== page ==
I rear ended a Toyota. Six years ago. I was driving the highway, John Conlee was on the radio singing “Rose Colored Glasses.”
I can close my eyes and recall the whole scene. It had been a bad week. A bad year. And it got worse.
A car ahead of me slammed its brakes. The tailpipe came toward me so fast I didn’t have time to say: “Holy Shadrach, Meshach, and Abednego!”
The crash was loud. I blacked out.
When I awoke, I was lying in the median. Paramedics were around me. I couldn’t remember my name. I was out of it.
“You’re gonna be okay,” the EMT said. “You’re just in shock. And look on the bright side, kid, at least you didn’t poop your pants.”
Thank God for small blessings.
They rushed me to the ER. No broken bones. Only bruises. A doctor shined a light in my eyes and inspected my neurological reactions.
He was a white-haired man who said, “Say your ABC’s backward
for me, son.”
I closed my eyes and said, “‘Your ABC’s backward, son.’”
A good laugh was had by all—except the doctor, who charged an extra fourteen hundred bucks for laughter.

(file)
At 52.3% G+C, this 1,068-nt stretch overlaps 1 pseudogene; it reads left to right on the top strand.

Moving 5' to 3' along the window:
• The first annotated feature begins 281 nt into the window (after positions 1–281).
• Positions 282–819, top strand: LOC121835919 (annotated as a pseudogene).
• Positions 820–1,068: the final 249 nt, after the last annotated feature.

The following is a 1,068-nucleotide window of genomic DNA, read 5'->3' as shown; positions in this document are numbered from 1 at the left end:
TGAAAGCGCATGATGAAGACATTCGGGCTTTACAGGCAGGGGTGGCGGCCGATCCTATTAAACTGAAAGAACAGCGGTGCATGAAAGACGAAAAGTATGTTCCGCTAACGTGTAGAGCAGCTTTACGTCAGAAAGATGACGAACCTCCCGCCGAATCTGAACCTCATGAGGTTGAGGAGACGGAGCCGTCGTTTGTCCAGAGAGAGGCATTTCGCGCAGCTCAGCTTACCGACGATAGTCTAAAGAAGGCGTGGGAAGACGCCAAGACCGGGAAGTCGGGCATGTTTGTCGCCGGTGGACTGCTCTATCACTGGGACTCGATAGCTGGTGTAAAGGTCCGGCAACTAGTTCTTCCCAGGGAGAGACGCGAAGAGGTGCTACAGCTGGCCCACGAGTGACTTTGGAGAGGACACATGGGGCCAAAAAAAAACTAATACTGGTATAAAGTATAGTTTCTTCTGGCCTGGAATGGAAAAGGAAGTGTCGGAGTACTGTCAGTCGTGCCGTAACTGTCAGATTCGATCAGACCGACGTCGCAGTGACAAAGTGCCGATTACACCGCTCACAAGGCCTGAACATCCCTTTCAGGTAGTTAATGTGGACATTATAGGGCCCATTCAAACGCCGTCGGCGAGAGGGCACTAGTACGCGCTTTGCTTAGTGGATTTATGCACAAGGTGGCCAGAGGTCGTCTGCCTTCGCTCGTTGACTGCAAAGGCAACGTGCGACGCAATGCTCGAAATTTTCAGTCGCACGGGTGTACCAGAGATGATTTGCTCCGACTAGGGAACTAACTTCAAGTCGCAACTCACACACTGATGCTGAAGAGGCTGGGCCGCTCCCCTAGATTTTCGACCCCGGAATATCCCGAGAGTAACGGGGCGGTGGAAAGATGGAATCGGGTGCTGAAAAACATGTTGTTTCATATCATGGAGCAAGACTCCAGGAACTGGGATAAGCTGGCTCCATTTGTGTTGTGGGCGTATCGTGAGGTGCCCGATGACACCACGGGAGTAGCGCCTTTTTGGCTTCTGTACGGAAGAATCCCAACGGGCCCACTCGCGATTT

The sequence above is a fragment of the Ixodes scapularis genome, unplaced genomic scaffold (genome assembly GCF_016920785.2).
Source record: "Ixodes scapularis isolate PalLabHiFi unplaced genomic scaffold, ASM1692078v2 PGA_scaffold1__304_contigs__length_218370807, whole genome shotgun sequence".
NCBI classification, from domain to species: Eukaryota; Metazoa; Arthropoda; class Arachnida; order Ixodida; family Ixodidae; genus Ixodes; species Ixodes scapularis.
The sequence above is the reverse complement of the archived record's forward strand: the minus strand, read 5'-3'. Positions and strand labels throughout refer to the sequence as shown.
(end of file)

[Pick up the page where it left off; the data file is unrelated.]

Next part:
That night, I sat on the sofa with bruised ribs. The medication my wife had given me made me loopy, I was starting to see things. Julia Child, for instance, was on television, descaling a fish with a acetylene blowtorch.
I thought she was the loveliest woman I’d ever seen.
So my truck was totalled. My face was beat-up. My collarbone and ribs hurt.
It was the worst day ever. And I’d just come off the heels of what had been the worst month ever.
Weeks earlier, my longtime dream of becoming a writer had been squashed—I’d been rejected from an academic writing program.
AND: I had…